A coin toss is an example of a random event: there are two possible outcomes, heads and tails, and both occur with 50 percent probability. At least that’s what we thought so far. But this is not the case, there is an anomaly – and it does not occur due to the rare case in which a coin falls on the edge and does not fall out. What the group led by Dutch mathematician Erik Jan Wagen Makers of the University of Amsterdam has shown experimentally is that the probability that the side that was up before the coin is flipped will be up again after the coin is flipped up is not exactly 50 percent, as one would expect. But it is 50.8 percent. The research group reached this conclusion in an article uploaded to the preprint server Arxiv.
The sheer number of samples shows that a 0.8% deviation does not represent statistical fluctuation. In order to replicate the coin flip experiment enough times, 48 test participants flipped 46 coins of different currencies and values. First, five undergraduate students each performed at least 15,000 coin tosses and recorded the score. Next, 35 volunteers participated in a twelve-hour coin-flipping marathon.. Finally, other participants followed an invitation to flip coins that had been shared on social networks. A total of 350,757 coins were thrown.
The analysis initially showed that the tossed coins landed on one side or the other with approximately the same frequency. In 175,420 tosses, the coins landed on the head side, which corresponds exactly to about 50 percent – so there was no indication of a “head-tail bias,” that is, coins generally landed preferentially on a particular side, for example because Parity. Lateral weight distribution. However, which side was on top at the beginning of the coin toss had an impact on the outcome: that side was likely to be on top again at the end of the coin toss. Experts talk about “same side bias.”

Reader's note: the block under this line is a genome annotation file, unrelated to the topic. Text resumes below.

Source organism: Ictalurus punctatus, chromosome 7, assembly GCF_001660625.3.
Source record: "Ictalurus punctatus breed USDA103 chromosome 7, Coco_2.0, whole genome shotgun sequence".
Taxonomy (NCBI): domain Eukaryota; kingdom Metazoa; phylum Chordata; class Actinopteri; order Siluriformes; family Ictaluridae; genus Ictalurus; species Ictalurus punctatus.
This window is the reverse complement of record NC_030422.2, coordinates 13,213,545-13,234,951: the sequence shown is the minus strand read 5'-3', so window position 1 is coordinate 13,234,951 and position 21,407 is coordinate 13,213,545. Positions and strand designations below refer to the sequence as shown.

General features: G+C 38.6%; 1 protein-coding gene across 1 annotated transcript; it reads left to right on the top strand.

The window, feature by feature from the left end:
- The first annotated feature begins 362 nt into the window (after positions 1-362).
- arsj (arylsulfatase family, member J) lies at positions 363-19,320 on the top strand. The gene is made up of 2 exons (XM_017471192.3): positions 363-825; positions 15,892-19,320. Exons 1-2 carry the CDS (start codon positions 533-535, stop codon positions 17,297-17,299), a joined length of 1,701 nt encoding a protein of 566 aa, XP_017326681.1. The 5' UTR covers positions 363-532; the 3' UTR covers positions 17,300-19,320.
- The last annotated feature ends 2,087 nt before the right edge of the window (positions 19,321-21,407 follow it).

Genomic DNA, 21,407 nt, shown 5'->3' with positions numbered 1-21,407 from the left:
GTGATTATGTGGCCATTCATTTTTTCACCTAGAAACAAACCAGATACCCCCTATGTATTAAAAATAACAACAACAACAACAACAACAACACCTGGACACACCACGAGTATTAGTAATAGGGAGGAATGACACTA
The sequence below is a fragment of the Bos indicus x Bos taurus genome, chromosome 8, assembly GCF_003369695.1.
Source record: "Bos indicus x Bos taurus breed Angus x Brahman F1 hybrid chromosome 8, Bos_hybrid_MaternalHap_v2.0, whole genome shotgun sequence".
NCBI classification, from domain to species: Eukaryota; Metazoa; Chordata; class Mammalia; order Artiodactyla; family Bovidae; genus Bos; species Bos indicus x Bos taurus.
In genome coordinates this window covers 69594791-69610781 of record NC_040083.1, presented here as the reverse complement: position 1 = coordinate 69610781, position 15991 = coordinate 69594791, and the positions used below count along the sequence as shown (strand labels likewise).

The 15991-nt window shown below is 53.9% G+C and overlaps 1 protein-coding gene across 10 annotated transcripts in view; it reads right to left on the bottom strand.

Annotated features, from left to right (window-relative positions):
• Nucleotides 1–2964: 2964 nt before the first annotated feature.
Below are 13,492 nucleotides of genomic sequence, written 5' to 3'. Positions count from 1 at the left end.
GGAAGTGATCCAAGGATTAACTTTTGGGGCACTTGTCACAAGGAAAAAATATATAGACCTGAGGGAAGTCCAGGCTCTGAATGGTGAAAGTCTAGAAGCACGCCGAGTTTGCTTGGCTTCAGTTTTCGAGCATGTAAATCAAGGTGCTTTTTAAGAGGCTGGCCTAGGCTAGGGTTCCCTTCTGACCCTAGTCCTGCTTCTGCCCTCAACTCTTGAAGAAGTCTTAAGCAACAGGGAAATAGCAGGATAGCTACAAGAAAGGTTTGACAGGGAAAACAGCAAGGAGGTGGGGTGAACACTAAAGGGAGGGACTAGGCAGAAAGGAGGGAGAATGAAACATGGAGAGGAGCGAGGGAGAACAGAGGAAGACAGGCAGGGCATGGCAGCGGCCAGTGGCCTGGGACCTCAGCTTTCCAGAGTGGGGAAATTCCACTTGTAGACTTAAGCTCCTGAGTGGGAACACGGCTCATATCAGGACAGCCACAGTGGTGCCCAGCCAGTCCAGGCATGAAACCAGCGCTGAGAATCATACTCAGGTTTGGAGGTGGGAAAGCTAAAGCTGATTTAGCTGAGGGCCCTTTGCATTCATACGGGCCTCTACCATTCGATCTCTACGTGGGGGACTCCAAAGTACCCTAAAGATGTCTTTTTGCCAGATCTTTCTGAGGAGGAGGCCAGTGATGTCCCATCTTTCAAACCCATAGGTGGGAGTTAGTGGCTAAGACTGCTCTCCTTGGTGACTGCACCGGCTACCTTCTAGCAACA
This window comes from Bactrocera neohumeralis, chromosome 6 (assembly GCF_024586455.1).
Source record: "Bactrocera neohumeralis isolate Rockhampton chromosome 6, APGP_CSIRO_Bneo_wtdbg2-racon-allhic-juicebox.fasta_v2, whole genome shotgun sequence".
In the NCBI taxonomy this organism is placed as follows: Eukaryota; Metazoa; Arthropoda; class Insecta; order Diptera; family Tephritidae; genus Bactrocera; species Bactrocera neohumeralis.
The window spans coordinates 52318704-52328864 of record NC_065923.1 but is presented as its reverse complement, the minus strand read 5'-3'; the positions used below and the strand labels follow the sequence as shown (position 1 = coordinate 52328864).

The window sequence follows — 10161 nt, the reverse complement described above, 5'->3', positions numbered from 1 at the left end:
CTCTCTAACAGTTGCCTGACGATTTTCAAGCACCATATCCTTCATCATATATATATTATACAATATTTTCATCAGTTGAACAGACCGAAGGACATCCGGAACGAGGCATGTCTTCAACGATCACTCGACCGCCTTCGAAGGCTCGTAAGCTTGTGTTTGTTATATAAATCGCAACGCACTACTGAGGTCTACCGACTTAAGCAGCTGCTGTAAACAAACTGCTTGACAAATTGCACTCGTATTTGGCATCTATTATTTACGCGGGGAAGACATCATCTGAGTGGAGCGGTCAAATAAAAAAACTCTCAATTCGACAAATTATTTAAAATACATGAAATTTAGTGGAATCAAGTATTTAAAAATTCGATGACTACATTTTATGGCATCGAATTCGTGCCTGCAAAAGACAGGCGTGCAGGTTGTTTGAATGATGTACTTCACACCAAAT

There is a force that is also responsible for making the Earth Egg
This phenomenon is not completely unknown. This was theoretically predicted in 2007: At that time, Stanford mathematician Percy Diaconis, in collaboration with statistician Susan Holmes and mathematician Richard Montgomery, designed a model, which should be able to predict coin tosses in detail. One factor was the so-called initiative. This means that the side of the coin that was up before the flip will turn up again after the flip with a 51 percent probability.
In physics, precession describes a behavior familiar to spinning tops: If a spinning top is pushed slightly, its axis of rotation tilts to the side. As long as the top rotates fast enough, it will not fall; Instead it rotates around the inclined axis of rotation, which in turn rotates around a plumb line. Thus the direction of the rotation axis changes. A wide range of things prevail in nature, not least the Earth. But nuclear spins in human body molecules can also cause them to spin in a tilted manner.
In the case of a coin toss, precession occurs when the coin is not flipped exactly in the middle. Then it stops in the flight phase, this makes it spend a little more time in the original direction and therefore land in the way it was clicked the most. The oscillation of the coin is almost impossible to see with the naked eye – which is exploited by magicians and con artists who can flick the coin so that it does not spin on itself at all, but merely oscillates.
The Wagenmakers-led group now writes that the assumption known as the “DHM model” according to Deaconis, Holmes, and Montgomery has been shown to be correct: The 50.8 percent identified would agree well with the 51 percent predicted by the model. Diaconis wrote in 2007 that it would take at least 250,000 coin tosses to confirm the model experimentally. But clearly he and his companions did not want to get into this problem themselves.
Is the coin flip outdated as a decision-making tool? not necessarily. The result is distorted. But to compensate for this, soccer referees can simply hide the existing side of their coin before tossing it – and before the team captains lining up to pick sides make their choice. There is another difficulty for captains, however: they have to anticipate that the umpire will catch the coin and slap it on the back of the other hand. Then the side that was previously at the bottom is at the top.
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